Friday, March 23, 2018

Friday Links!

From Steven Davis, and this might be the first furniture thought-piece I've ever linked to (and it's a great read): What is the Future of the Past?

From C. Lee, and boy, this is tempting: Build A Killer Amiga Emulator For Under $100 With The Raspberry Pi 3. This was an amazing woman: Obituary: Millie Dunn Veasey, pioneering sergeant turned rights activist. This is intriguing: The Mystery of the Continuously Functioning Battery From 1840. And so is this: What scientists found trapped in a diamond: a type of ice not known on Earth. Both amusing and thoughtful: The Secret to a Longer Life? Don’t Ask These Dead Longevity Researchers. This is not good: Most Americans think artificial intelligence will destroy other people’s jobs, not theirs.

From Wally, and this is fascinating: 'Grandma's food': How changing tastes are killing German restaurants - and the future of them may be in Richmond. This is very clever, and almost hypnotically slow: Rube Goldberg spinners. This is brutal: Toxic Management Cost an Award-Winning Game Studio Its Best Developers.

From Ken Piper, and it's quite remarkable: Dead man balking: Court rejects Romanian man's claim that he is, in fact, alive.

The future: Meet the startup that makes milk—without cows.

From Griffen Cheng, and this is thought-provoking: How Psychopaths See the World.

Thursday, March 22, 2018

Winning Winning Winning in Games

DQ Film Advisor And Nicest Guy In The World Ben Ormand sent me an e-mail recently.

This is always a good thing.

Here's an excerpt (in reference to something I wrote a few weeks ago):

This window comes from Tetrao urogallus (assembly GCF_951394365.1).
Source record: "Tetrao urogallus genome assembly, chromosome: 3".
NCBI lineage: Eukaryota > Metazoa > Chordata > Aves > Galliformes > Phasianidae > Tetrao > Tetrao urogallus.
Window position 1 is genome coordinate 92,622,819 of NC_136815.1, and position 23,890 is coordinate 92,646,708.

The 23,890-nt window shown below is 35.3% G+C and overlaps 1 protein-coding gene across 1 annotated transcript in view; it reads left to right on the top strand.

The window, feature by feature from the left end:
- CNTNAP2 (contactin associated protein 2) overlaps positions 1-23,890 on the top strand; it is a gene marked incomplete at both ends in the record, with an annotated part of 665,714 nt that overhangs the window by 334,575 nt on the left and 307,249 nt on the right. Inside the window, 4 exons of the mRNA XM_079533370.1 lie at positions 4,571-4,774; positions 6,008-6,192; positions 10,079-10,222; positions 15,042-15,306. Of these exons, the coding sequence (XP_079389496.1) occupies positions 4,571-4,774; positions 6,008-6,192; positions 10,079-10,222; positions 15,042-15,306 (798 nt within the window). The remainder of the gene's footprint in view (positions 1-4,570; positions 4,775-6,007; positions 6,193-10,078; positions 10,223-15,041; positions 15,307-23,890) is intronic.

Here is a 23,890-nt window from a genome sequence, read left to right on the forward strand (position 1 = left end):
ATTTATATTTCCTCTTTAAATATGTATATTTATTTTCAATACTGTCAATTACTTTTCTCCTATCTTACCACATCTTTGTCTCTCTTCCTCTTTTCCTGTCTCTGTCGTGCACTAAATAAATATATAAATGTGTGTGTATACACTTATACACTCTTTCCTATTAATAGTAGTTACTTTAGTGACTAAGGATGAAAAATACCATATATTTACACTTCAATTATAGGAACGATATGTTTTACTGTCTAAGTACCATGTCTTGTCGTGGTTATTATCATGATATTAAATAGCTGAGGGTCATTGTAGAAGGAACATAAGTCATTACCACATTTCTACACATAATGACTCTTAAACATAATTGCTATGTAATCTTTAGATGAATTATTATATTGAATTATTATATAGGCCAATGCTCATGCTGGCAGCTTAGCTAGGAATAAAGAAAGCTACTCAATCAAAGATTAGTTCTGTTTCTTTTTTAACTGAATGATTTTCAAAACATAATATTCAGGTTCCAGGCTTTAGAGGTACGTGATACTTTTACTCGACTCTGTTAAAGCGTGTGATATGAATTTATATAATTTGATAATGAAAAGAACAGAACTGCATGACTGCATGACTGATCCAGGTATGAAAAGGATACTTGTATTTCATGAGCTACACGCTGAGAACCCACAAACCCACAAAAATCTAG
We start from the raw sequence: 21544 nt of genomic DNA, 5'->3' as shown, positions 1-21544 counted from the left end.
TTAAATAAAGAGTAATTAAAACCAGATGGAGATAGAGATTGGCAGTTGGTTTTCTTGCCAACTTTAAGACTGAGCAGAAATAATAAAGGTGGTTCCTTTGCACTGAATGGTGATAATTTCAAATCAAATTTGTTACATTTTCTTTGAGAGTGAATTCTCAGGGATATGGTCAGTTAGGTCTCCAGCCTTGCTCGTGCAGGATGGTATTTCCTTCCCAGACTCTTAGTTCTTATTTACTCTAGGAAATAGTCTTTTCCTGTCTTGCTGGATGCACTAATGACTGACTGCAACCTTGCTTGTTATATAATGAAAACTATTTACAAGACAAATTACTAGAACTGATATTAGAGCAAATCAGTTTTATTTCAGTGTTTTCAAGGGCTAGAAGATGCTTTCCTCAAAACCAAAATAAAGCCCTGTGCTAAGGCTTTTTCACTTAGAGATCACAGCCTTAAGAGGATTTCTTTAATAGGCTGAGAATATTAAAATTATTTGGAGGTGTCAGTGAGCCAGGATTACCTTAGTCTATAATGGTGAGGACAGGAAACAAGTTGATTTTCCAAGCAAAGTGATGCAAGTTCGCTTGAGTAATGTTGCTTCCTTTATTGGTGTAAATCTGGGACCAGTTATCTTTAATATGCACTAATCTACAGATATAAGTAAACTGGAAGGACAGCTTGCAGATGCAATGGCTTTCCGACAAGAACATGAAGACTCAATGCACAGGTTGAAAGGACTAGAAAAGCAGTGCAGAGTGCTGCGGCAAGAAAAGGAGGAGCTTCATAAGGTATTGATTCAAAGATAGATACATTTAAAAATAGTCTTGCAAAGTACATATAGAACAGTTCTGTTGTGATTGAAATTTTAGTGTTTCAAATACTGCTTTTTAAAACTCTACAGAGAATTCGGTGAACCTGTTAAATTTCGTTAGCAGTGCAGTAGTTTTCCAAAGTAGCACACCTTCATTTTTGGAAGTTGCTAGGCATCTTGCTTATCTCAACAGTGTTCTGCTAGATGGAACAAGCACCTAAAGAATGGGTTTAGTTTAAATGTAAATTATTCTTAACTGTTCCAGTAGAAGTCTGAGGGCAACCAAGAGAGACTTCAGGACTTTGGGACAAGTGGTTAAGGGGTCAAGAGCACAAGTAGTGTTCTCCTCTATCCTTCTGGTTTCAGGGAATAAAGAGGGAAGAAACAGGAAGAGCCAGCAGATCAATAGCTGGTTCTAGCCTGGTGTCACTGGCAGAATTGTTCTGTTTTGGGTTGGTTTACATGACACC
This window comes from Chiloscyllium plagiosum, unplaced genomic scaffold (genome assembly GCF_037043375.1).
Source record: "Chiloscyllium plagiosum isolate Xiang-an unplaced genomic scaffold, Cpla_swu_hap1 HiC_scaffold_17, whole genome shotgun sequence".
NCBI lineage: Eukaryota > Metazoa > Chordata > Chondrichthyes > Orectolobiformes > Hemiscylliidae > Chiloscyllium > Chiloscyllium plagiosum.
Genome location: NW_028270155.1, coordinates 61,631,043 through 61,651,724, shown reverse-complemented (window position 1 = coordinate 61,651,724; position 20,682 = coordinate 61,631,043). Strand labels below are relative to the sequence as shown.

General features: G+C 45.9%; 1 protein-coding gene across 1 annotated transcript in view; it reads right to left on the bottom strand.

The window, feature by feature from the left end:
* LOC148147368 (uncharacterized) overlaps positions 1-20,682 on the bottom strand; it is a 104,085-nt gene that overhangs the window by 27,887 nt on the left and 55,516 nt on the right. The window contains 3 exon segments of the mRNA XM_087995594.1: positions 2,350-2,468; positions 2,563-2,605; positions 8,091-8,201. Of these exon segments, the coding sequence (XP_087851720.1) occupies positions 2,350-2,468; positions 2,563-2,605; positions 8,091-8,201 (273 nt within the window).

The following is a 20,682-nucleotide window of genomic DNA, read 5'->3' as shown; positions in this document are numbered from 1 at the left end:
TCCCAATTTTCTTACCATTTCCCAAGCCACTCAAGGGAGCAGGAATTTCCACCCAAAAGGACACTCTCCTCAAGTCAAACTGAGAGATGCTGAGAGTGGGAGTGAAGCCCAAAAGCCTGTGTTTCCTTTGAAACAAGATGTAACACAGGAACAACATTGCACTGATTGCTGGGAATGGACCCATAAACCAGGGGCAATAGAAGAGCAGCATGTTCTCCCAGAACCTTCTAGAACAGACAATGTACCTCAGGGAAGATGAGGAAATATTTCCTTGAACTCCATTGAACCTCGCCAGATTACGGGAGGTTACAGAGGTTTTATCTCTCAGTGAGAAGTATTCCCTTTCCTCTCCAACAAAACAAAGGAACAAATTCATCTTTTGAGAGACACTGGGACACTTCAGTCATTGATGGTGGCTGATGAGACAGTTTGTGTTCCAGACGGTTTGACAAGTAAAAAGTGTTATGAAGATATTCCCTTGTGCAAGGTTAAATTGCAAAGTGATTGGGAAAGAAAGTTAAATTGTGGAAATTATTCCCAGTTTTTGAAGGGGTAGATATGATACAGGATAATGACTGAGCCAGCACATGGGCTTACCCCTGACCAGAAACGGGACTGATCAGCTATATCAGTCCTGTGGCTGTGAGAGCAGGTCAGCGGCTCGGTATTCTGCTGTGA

I had a thought about the difference between gaming when I was a kid and gaming today.  It's something I think about a lot when I listen to / watch my kids becoming gamers raised on things like Fortnight and COD:WWII, especially my youngest.  

Gaming used to be about a sense of accomplishment, a sense of satisfaction for finishing, like reaching the end of a good book.  Now I think gaming has become much more about winning, about outlasting, about becoming the mythical Best.  

Eli 16.8 plays Fortnite (Battle Royale version) a bit. I've played a few rounds, and watched him play quite a few more.

Here's the Wikipedia description:
As a battle royale game, Fortnite Battle Royale features up to 100 players, alone or in small squads, attempting to be the last player alive by killing other players or evading them, while staying within a constantly shrinking safe zone to prevent taking lethal damage from being outside it. Players must scavenge for weapons and armor to gain the upper hand on their opponents. The game adds the construction element from Fortnite; players can break down most objects in the game world to gain resources they can use to build fortifications as part of their strategy.

It's an incredibly clever game design, particularly because it accommodates everyone's play style. You can go completely aggro, or turtle, or anywhere in-between, and you can still be successful (up to a point). Plus, there's a counter that always shows you how many players are left in the round, so even as you cower in a shed somewhere, someone else is getting taken out, and you're having a "winning" moment while you hide.

Plus, the rounds only last (at most) around 15 minutes, and if you die early, you can hop back into a new round within 60 seconds of your death.

What this game design focuses on, to an incredible degree, are winning moments. That counter going down feels like a win every time. Even if you're an awful player, you only have one death moment, and you'll have many more players go out before you.

Even when you lose, you feel like you won.

It's all about winning, to an incredibly compressed degree, and that speaks to Ben's point. Games today, particularly the most popular ones, are all designed to give you the drip-drip-drip of victory. Hell, the entire genre of battle royale games seem to exist solely to give players that feeling.